We hold hands as we walk through town. If anybody notices, nobody cares. I know we all like to think of the heart as the center of the body, but at this moment every conscious part of me is in the hand that he holds. It is through that hand, that feeling, that I experience everything else. The only things around me are the good things—The mesmerizing tunes spilling out from the open door of the record store; the older man and the even older woman sitting on a park bench, sharing a blintz, the 7-year-old leaping from sidewalk square to sidewalk square, teetering and shifting to avoid stepping on a crack.

The night before, I unlock my closet of origami paper—over a thousand sheets of bright square color. I turn them all into flowers. Every single one. I do not sleep. I do not take breaks. Because I know that as well as giving him the flowers, I am giving him the time it takes to make them. With every fold, I am giving him seconds of my life.
With every flower, part of a minute.
I tie as many as I can to pipe-cleaner stems.
I arrange bouquets and lattices, some topped by cranes.
In the morning, I garland them throughout the halls, centerpiecing it all at his locker, so he’ll know that they’re all for him.
Every minute, every crease, is a message from me.

I can honestly say that it’s been a long time since I was blown away by a ya love story. Especially something with an LGBT theme, so this was a pleasant surprise. I first read Levithan’s work in Nick and Norah’s Infinite Playlist, and then I saw his collection of stories about love entitled “How they met and other stories”, and that book was just SO good, that after reading the first story at a bookstore, I just had to have it. So I could savor it more thoroughly. But that’s another story.

This book reminds me of the feeling of being in love, of how it feels when you see your crush, or when you begin to develop an explicable kind of fondness for someone. It has a lot of heart, and the sensation I got while reading it was akin to reading a modern-day fairytale, where you root for the hero, and pray that he gets his deserved happy ending.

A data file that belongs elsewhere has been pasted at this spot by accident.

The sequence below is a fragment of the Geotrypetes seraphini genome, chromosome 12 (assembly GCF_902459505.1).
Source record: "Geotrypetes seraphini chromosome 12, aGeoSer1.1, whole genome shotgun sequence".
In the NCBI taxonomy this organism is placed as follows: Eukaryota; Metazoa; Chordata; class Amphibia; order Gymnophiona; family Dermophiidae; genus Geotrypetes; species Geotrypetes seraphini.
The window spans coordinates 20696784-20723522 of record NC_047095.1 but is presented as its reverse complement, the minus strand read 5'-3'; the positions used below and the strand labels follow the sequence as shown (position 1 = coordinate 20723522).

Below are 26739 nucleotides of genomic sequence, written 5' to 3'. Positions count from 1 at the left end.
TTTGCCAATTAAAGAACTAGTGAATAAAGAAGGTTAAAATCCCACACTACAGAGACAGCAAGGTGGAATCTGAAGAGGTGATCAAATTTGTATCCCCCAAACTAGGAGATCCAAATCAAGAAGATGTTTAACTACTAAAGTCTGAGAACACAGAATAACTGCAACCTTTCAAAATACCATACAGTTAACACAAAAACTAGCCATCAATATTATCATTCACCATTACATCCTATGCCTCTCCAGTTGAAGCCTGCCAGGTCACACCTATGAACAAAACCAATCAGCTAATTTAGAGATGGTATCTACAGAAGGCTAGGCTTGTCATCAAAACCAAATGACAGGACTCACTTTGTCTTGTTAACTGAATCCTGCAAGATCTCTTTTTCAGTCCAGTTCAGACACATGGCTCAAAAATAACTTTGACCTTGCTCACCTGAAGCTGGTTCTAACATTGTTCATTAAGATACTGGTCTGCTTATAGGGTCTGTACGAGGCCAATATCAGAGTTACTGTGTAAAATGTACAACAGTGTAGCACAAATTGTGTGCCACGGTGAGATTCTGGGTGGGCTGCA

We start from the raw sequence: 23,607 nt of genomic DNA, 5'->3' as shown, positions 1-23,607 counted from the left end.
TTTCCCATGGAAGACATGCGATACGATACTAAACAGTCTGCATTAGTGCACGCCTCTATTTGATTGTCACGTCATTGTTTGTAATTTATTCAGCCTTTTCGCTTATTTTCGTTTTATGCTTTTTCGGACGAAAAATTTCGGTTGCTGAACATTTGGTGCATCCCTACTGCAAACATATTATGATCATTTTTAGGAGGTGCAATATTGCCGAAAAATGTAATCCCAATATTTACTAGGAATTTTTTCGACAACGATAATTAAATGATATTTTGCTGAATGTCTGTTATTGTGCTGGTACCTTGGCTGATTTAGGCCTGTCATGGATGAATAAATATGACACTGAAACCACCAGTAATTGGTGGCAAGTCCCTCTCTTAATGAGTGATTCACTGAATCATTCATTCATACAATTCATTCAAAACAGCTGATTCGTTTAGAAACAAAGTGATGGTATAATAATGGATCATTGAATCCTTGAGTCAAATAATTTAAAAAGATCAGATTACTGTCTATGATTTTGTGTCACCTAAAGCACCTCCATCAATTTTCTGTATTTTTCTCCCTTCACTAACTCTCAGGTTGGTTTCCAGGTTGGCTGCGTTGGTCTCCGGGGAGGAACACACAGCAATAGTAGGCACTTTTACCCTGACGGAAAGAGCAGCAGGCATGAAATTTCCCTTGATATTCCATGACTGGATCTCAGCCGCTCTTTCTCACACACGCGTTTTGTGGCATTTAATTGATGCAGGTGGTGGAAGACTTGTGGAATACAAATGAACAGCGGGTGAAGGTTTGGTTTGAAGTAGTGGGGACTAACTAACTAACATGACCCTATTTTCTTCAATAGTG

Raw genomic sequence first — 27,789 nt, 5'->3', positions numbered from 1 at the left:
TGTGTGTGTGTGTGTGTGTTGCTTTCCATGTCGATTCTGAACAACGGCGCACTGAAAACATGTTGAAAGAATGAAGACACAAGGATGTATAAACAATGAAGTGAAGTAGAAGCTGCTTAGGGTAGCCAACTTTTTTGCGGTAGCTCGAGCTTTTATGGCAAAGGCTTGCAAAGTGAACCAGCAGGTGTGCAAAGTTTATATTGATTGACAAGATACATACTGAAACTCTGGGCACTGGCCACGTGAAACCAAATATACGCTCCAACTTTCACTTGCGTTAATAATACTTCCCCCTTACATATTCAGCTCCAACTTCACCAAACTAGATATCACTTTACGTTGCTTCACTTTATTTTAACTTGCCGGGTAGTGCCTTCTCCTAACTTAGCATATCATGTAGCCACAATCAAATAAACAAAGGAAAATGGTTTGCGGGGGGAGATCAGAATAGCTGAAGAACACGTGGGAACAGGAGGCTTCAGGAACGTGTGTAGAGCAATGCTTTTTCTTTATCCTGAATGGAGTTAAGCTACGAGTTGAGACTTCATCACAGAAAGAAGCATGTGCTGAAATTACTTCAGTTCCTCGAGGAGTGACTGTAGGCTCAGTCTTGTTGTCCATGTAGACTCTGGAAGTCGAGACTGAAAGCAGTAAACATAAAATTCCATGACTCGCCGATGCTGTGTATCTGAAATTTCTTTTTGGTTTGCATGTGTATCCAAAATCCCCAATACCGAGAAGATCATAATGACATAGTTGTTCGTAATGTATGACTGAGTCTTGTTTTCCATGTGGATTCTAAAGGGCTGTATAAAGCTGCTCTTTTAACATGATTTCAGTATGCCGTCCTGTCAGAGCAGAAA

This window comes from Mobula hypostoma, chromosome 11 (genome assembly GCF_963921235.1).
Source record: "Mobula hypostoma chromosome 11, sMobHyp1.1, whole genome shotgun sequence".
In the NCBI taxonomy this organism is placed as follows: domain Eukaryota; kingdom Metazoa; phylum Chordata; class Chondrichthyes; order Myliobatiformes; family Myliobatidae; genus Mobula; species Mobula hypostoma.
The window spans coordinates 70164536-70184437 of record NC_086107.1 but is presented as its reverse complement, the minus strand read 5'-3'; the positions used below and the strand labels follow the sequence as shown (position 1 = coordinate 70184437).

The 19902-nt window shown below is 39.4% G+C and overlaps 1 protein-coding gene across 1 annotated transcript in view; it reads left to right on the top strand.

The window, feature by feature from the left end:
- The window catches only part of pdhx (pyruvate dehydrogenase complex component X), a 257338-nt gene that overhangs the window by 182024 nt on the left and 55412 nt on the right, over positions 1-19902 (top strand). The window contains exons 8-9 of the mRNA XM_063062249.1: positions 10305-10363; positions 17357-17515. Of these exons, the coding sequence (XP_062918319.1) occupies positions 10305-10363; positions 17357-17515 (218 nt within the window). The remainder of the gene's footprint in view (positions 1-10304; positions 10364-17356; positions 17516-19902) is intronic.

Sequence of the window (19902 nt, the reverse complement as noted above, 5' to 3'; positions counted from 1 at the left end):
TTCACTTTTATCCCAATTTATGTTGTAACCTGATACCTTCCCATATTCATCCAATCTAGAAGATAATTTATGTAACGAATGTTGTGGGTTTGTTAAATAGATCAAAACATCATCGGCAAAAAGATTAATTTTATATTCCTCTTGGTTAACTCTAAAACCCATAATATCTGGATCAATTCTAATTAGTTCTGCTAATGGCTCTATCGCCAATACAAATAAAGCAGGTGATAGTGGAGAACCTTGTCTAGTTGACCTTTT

It’s predictably saccharinely sweet, but never cloying, for Levithan has this love affair with words, as well.
I read it expecting something like boy meets boy, boy falls in love, struggles with some identity issues, overcomes it, and loves boy back, proudly.
But it ISN’T like that.

Levithan knows how cliche and predictable that is and so he takes a slightly different path for his story, something I never would have expected in your typical lgbt ya novel. But he doesn’t stray too far away from being a nice love story, and I loved every word. I cried in some parts (but that might be the pms sniffling), and got so giddy about others that I just had to finish it in one sitting so I can immediately pimp it to my officemates. This is the kind of book meant to be shared right away, so everyone can just bask in the afterglow and then maybe burp rainbows, in that happy, goodvibes sort of way.





You know how they say that people like Dan Brown’s books because they make them feel intelligent?
Tana French can do that, but with prettier prose but with more sympathetic and flawed characters, more No-I-Can’t-Langdon-fly- humanity.

Rife with descriptions, no whambam surprises here. Rather she sneaks surprises in setting descriptions and subtly weaves metaphors within metaphors:

“He told me about old herb gardens: how carefully they were arranged to make sure that each plant had everything it needed to flourish, how perfectly they balanced sight and scent and use, practicality and beauty, without ever allowing one to be compromised for another’s sake. Hyssop to loosen chest colds or cure toothaches, he said camomile in a poultice to reduce inflammation or in a tea to prevent nightmares; lavender and lemon balm for strewing to make the house smell sweet, rue and burnet in salads. ‘We’ll have to try that sometime,’ he said, ‘a Shakesperean salad. Tansy tastes like pepper, did you know that? I thought it had died off long ago, it was brown and brittle, but when I cut right back to the roots, there it was: just a tinge of green. It’ll be all right now. It’s amazing, how stubbornly things survive against incredible odds; how irresistibly strong it is, the drive to live and grow…”

or this:

The rhythm of his voice washed over me, even and soothing as waves; I barely heard the words. “Time,’ I think he said somewhere behind me, or maybe it was ‘thyme’, I’ve never been sure. “Time works so hard for us, if only we can let it.”